A from Google's Udi Manber, vice president of engineering, fires the first shot in a competition that will at least prove interesting, if not world-changing. In the post, Manber announces Google Knol - a "knol" is a Google-invented word standing for "a unit of knowledge. The basic concept behind Google Knol is that anyone (eventually; it's in private testing for now) will be able to create a well-designed, automatically organized Web page on any topic - Google's goal is that knols will be the first hits people looking for information will find.
This sounds a lot like Wikipedia, and that's intentional. Anyone can already create an article in Wikipedia on any topic, and Wikipedia articles already sit atop the search results for a vast number of terms - try a Google search for "," for instance, and the first hit is the comprehensive Wikipedia article on the topic. So why would Google be attempting to replicate Wikipedia?
Put yourself in Google's business shoes for a moment. Google is happy to provide the search that reveals the Web pages that people want to find because of the ads that appear on the search results page. But wouldn't you be even happier if you owned the results of that next click too? Google has long been adding services that keep you within the Google orbit longer, so, for instance, if you search for "," Google presents you with a mini report and forecast rather than send you off to another site right away. Similarly, if you search for " ," Google dumps you into a recipe-specific search interface (this doesn't yet happen with all recipe searches, or even for all people).
So if a Google knol becomes the top result for related searches, Google has the opportunity to display ads on that page. Here's where Google Knol departs from the Wikipedia approach. Google knols will have a single author, who will be credited and will decide if ads are to be displayed, sharing in the revenue if so. Manber makes a big deal about how authors have faded into the background on the Web, saying "...somehow the Web evolved without a strong standard to keep authors' names highlighted." That's hooey - there is no systematic lack of credit to authors on the Web in general, with nearly every article, blog post, comment, and home page providing a clear mark of authorship. Heck, the basic idea of having authors create topic-specific pages isn't even new - (now owned by The New York Times Company), has been  since 1996.
That's a huge split from the community-based approach that Wikipedia uses, where every article is the result of a collaborative writing and editing effort from many different people. And, of course, where ads have no place.
According to Manber, Google Knol will include community-based features as well, with people being able to "submit comments, questions, edits, additional content, and so on." But the key word there is "submit" - the implication is that the primary author remains in control of the content and can choose to address or ignore comments and edits as desired. Google even says, "All editorial responsibilities and control will rest with the authors."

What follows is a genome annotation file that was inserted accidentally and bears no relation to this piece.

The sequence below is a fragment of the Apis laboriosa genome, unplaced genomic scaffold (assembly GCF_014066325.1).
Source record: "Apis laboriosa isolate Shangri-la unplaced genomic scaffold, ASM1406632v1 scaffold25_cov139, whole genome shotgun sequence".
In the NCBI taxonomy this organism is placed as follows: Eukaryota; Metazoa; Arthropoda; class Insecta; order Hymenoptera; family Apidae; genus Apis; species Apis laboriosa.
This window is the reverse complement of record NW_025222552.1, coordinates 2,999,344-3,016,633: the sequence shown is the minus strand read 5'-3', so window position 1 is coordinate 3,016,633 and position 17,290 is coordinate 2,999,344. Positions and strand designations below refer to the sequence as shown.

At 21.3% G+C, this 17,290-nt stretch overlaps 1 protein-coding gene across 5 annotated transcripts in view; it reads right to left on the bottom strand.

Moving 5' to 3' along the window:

Speaking as an author, and as a publisher who has worked with hundreds of authors over the last 18 years, I think this is a huge mistake. Maintaining content is hugely difficult and time-consuming, and not something that most authors do well (if at all). The beauty of the Wikipedia approach is that anyone who wants can contribute as much or as little as they want, as frequently as they want. If one person loses interest, there's always room for another to take over.
There's also an implication in Manber's post that knols will be of high quality because of this authorial ownership. That will be true of some, but the reality of the situation is that most people, even if they are expert in some topic, can't write their way out of the proverbial paper bag. Many won't even have the necessary skills to organize the source material - this stuff isn't nearly as easy as it sounds.
Google's answer to this is that they don't care, claiming that their search rankings will separate the wheat from the chaff, and will in essence arbitrate between good and bad knols on the same topic. Since Google is providing no editorial or organizational oversight, duplication is nearly guaranteed, which results in dilution of interest from the community. Editors who might donate some time to fixing up Wikipedia pages won't have the same interest in working on multiple similar knols, especially those that stand to benefit the author.
Worms abound in the Google Knol can. What happens when there are copyright infringement claims against knols that plagiarize content from elsewhere? Will knol authors start by just stealing Wikipedia articles, and will Google act to prevent that? Will Google's policies disallowing specific content for services like Google Groups apply to Google Knol? What happens when a knol author gets busy, becomes bored with a knol, or dies? Will Google be able to argue in international court that it has no oversight over illegal content created using its own service? There's nothing new here, but the bigger the company, the bigger the target.
But with this project, Google looks more like Microsoft than ever before: coming late to the game with a solution that's only a marginal improvement over the competition, all while talking as though it's a revolutionary change. Just as the open-source Linux has proven impossible for Microsoft to squash, Wikipedia's community-based approach, flawed and argumentative as it can be, will prove more compelling, accurate, and resilient than Google Knol in the long run.